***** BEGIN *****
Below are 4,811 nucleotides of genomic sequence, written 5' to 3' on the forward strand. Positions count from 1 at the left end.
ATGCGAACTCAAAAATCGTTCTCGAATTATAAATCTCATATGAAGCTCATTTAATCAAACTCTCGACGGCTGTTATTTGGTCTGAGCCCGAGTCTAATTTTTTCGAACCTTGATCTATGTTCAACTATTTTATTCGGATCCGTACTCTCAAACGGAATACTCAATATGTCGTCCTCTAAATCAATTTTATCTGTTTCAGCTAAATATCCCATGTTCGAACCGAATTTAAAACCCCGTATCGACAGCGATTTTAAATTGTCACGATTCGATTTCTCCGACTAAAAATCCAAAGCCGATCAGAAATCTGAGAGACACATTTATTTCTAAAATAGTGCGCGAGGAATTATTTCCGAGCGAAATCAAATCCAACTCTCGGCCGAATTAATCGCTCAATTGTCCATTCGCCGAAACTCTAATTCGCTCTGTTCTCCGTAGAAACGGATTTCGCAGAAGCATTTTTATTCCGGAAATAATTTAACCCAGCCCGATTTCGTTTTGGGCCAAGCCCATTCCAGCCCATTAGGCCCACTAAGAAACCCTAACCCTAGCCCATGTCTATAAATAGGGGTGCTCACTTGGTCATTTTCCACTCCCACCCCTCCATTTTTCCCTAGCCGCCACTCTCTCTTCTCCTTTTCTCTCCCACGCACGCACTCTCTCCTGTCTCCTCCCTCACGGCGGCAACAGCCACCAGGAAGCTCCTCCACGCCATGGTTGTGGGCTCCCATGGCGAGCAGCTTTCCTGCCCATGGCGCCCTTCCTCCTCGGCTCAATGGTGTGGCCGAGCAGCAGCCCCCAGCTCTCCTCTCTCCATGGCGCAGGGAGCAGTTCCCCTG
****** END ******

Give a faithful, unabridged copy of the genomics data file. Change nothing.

Below are 4,811 nucleotides of genomic sequence, written 5' to 3' on the forward strand. Positions count from 1 at the left end.
ATGCGAACTCAAAAATCGTTCTCGAATTATAAATCTCATATGAAGCTCATTTAATCAAACTCTCGACGGCTGTTATTTGGTCTGAGCCCGAGTCTAATTTTTTCGAACCTTGATCTATGTTCAACTATTTTATTCGGATCCGTACTCTCAAACGGAATACTCAATATGTCGTCCTCTAAATCAATTTTATCTGTTTCAGCTAAATATCCCATGTTCGAACCGAATTTAAAACCCCGTATCGACAGCGATTTTAAATTGTCACGATTCGATTTCTCCGACTAAAAATCCAAAGCCGATCAGAAATCTGAGAGACACATTTATTTCTAAAATAGTGCGCGAGGAATTATTTCCGAGCGAAATCAAATCCAACTCTCGGCCGAATTAATCGCTCAATTGTCCATTCGCCGAAACTCTAATTCGCTCTGTTCTCCGTAGAAACGGATTTCGCAGAAGCATTTTTATTCCGGAAATAATTTAACCCAGCCCGATTTCGTTTTGGGCCAAGCCCATTCCAGCCCATTAGGCCCACTAAGAAACCCTAACCCTAGCCCATGTCTATAAATAGGGGTGCTCACTTGGTCATTTTCCACTCCCACCCCTCCATTTTTCCCTAGCCGCCACTCTCTCTTCTCCTTTTCTCTCCCACGCACGCACTCTCTCCTGTCTCCTCCCTCACGGCGGCAACAGCCACCAGGAAGCTCCTCCACGCCATGGTTGTGGGCTCCCATGGCGAGCAGCTTTCCTGCCCATGGCGCCCTTCCTCCTCGGCTCAATGGTGTGGCCGAGCAGCAGCCCCCAGCTCTCCTCTCTCCATGGCGCAGGGAGCAGTTCCCCTG